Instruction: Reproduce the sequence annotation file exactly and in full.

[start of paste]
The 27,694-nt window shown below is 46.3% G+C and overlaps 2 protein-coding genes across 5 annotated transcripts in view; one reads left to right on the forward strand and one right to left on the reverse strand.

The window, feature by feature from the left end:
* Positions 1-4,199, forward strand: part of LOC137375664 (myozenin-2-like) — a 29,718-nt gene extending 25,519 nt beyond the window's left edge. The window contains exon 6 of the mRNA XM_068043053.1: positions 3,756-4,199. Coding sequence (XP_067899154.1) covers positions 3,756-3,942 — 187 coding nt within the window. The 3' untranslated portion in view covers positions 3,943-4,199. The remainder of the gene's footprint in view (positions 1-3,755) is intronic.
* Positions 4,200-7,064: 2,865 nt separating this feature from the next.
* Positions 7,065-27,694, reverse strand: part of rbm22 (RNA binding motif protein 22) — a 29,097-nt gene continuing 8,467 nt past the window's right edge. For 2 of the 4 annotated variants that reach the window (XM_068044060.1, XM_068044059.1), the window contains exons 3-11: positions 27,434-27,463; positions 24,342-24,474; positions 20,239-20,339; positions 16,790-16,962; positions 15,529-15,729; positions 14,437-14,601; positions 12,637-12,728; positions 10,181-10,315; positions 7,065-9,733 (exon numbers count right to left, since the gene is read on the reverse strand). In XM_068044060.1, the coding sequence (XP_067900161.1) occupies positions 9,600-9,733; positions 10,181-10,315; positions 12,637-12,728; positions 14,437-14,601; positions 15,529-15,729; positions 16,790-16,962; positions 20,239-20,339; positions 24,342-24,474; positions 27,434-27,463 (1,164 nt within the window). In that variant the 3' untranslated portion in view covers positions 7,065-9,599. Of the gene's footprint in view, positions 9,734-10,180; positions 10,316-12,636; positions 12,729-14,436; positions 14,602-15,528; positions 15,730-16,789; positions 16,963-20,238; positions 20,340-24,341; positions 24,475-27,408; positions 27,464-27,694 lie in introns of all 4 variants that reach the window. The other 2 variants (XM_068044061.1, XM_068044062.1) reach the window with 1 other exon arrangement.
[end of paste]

The 27,694-nt window shown below is 46.3% G+C and overlaps 2 protein-coding genes across 5 annotated transcripts in view; one reads left to right on the forward strand and one right to left on the reverse strand.

The window, feature by feature from the left end:
* Positions 1-4,199, forward strand: part of LOC137375664 (myozenin-2-like) — a 29,718-nt gene extending 25,519 nt beyond the window's left edge. The window contains exon 6 of the mRNA XM_068043053.1: positions 3,756-4,199. Coding sequence (XP_067899154.1) covers positions 3,756-3,942 — 187 coding nt within the window. The 3' untranslated portion in view covers positions 3,943-4,199. The remainder of the gene's footprint in view (positions 1-3,755) is intronic.
* Positions 4,200-7,064: 2,865 nt separating this feature from the next.
* Positions 7,065-27,694, reverse strand: part of rbm22 (RNA binding motif protein 22) — a 29,097-nt gene continuing 8,467 nt past the window's right edge. For 2 of the 4 annotated variants that reach the window (XM_068044060.1, XM_068044059.1), the window contains exons 3-11: positions 27,434-27,463; positions 24,342-24,474; positions 20,239-20,339; positions 16,790-16,962; positions 15,529-15,729; positions 14,437-14,601; positions 12,637-12,728; positions 10,181-10,315; positions 7,065-9,733 (exon numbers count right to left, since the gene is read on the reverse strand). In XM_068044060.1, the coding sequence (XP_067900161.1) occupies positions 9,600-9,733; positions 10,181-10,315; positions 12,637-12,728; positions 14,437-14,601; positions 15,529-15,729; positions 16,790-16,962; positions 20,239-20,339; positions 24,342-24,474; positions 27,434-27,463 (1,164 nt within the window). In that variant the 3' untranslated portion in view covers positions 7,065-9,599. Of the gene's footprint in view, positions 9,734-10,180; positions 10,316-12,636; positions 12,729-14,436; positions 14,602-15,528; positions 15,730-16,789; positions 16,963-20,238; positions 20,340-24,341; positions 24,475-27,408; positions 27,464-27,694 lie in introns of all 4 variants that reach the window. The other 2 variants (XM_068044061.1, XM_068044062.1) reach the window with 1 other exon arrangement.